Going Down (South): Home Is Where The (Queer) Heart Is

Going Down (South) is a regular column about y’all being a gender neutral pronoun, how red states are actually more of a purplish color, boiled peanuts, and the trials and tribulations of being a rural homo — with an emphasis on the tribbing.

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Header by Rosa Middleton


For the last three years, Oregonian staffer Casey Parks and cinematographer Aubree Bernier-Clarke have been traveling to rural Louisiana in search of answers about an old Parks’ family friend, Roy Hudgins. In doing so, they’ve dismantled a lot of preconceived notions and stereotypes about Southerners, queers, and acceptance.

No one really knows how Hudgins wound up in Delhi (population: 2,951), but there are plenty of tall tales and wild guesses, as is to be expected in a small town. Hudgins was kidnapped as a child. Hudgins was left in a shoebox on the front steps of a church. Hudgins was a traveling country music songwriter.

Roy Hudgins

The unknown did not stop there. Mere days before she died, Hudgins’ mother told Parks’ great-grandmother that Roy was “as much a woman” as she was. “Allegedly, that was the first that anyone knew that Roy was not born male-bodied. In the years that followed, word got around town that Roy was different. A story we hear frequently was that Roy was a morphodite–that’s Louisianan for hermaphrodite,” Bernier-Clarke told me. The rumor spread gradually in the years following Mrs. Hudgins’ death, yet did not deter Delhians from letting Hudgins mow their lawns and even look after their children. Despite being of ambiguous gender and sexuality, Hudgins managed to live a seemingly content life in one of America’s most conservative states. “Roy was universally accepted,” Bernier-Clarke said. Hudgins passed away in 2006.

When I first watched the Kickstarter campaign video for Parks’ and Bernier-Clarke’s for Diary of a Misfit: The Roy Hudgins Story, I found myself growing nostalgic for trailer parks and overgrown grass in the exact same way I did when the rooster crowed at the beginning of Southern Comfort.

***

Home is where the heart is. Growing up, it wasn’t just a saying but a literalism. It was painted on a wood placard and nailed onto the front porch of my parents’ house. It’s still there, even though my definition of “home” has evolved into something much more abstract than lakeside home in Georgia. For me, home is the vague place where queer and Dixie overlap, often uncomfortably. This is why I’m constantly chasing after other Southern-reared queers; the kind who also had “Home Is Where The Heart Is” wood- or needlework somewhere in their childhood homes; who understand what Allison meant when she wrote, We claim our heritage with a full appreciation of how often it has been disdained; whose bodies are familiar with manual labor; the kind with at least one family recipe that is not a secret but a national treasure which is shown off whenever the opportunity to entertain presents itself.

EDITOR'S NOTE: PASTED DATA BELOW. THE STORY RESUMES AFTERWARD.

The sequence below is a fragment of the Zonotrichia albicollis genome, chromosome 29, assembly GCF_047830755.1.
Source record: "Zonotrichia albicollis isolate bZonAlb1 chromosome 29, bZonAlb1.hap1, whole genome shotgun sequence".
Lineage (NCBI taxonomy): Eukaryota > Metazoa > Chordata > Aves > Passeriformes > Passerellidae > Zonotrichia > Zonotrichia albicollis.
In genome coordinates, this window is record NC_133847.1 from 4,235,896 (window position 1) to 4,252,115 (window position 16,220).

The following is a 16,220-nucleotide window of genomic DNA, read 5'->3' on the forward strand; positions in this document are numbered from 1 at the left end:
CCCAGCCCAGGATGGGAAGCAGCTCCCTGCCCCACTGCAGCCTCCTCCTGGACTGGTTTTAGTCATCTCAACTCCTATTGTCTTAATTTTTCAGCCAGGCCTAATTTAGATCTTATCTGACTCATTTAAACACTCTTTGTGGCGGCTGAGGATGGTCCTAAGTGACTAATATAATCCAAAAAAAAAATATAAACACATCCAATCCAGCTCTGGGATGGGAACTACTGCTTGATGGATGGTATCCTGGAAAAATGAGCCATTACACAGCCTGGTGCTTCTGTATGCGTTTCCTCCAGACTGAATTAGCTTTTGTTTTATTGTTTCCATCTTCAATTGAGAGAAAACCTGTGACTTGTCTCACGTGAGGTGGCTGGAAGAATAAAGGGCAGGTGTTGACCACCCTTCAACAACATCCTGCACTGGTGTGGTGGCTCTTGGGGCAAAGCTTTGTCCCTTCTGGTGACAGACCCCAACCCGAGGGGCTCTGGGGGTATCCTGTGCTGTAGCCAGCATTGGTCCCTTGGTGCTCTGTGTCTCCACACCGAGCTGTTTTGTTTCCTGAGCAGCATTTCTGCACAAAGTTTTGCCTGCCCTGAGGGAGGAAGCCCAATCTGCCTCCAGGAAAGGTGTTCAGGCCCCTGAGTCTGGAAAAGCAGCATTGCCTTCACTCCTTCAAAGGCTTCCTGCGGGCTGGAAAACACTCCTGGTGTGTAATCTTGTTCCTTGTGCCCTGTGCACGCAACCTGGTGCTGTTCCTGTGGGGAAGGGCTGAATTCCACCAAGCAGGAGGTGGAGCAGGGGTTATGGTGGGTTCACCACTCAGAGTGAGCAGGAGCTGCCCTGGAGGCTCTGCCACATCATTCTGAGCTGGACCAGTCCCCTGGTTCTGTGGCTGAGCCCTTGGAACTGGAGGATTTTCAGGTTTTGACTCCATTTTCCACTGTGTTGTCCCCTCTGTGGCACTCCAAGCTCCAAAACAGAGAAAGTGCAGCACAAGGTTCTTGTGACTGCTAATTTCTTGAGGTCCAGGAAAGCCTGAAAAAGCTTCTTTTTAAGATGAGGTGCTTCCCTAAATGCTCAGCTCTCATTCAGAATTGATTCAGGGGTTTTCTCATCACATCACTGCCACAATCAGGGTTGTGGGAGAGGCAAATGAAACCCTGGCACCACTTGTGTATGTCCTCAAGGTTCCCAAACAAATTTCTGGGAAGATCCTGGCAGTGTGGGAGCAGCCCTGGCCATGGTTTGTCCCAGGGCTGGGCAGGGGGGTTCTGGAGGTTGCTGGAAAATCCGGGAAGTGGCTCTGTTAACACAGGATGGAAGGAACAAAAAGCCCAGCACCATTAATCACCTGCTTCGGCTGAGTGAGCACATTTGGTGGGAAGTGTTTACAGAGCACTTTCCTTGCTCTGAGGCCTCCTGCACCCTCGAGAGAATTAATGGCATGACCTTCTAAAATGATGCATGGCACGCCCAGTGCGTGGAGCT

Roy and Other Delhians

I know that we exist by the barrelful. If I ever meet you and catch the slightest hint of an accent or SEC t-shirt, I’m likely to flip out in the best of ways and bombard you with a thousand personal questions. Because that’s what happens when someone feels like home to me: I say so much–too much–so quickly and with so much unconscious honesty that upon realizing what I’m doing, I immediately want to snatch my words out of your ear canal and gulp them all back down until they’re safe and sound inside of my ribcage. But if I notice that you’re also flailing between similar Southern states of oversharing and self-consciousness, I’ll shrug and continue right along, inquiring and drawing parallels like my life depends on it.

Because it does.

***

With roots in Louisiana and Kentucky, Parks and Bernier-Clarke also feel like home to me. Queer Southerners tend to be acutely aware of the nuances of coming out and staying out. Often, being living openly results in an odd mix of unspoken loyalty, turned blind eyes, and even unanticipated community from others. As evidenced by Roy Hudgins and even yours truly, rarely is coming out in a rural place as cut and dry as being completely embraced or completely rejected. “I think there is a sense of loyalty in most small towns. Kind of like family. It’s okay for me to pick on my younger sibling, but if an outsider tries it, I’d fuck them up,” said Brenier-Clarke.

But while Hudgins was accepted by Delhians, it seems to have only gone so far. The filmmakers are still searching for those who might know about Hudgins’ romantic desires or relationships. “From what I’ve gathered, Roy does seem a bit asexualized by the population. I have a feeling that people in Delhi are curious about Roy’s romantic life, but at the same time might’ve not taken too kindly to it were it something made public while Roy was still alive.” Whether or not Hudgins felt isolated or fulfilled remains unknown, but some of his old possessions may provide clues. “We know that Roy kept journals. In fact, Roy’s neighbor told us that Roy had written Diary of a Misfit across the journal’s front cover. If we could get a hold of those, I think they could answer a lot of questions.”

Casey and Her Grandma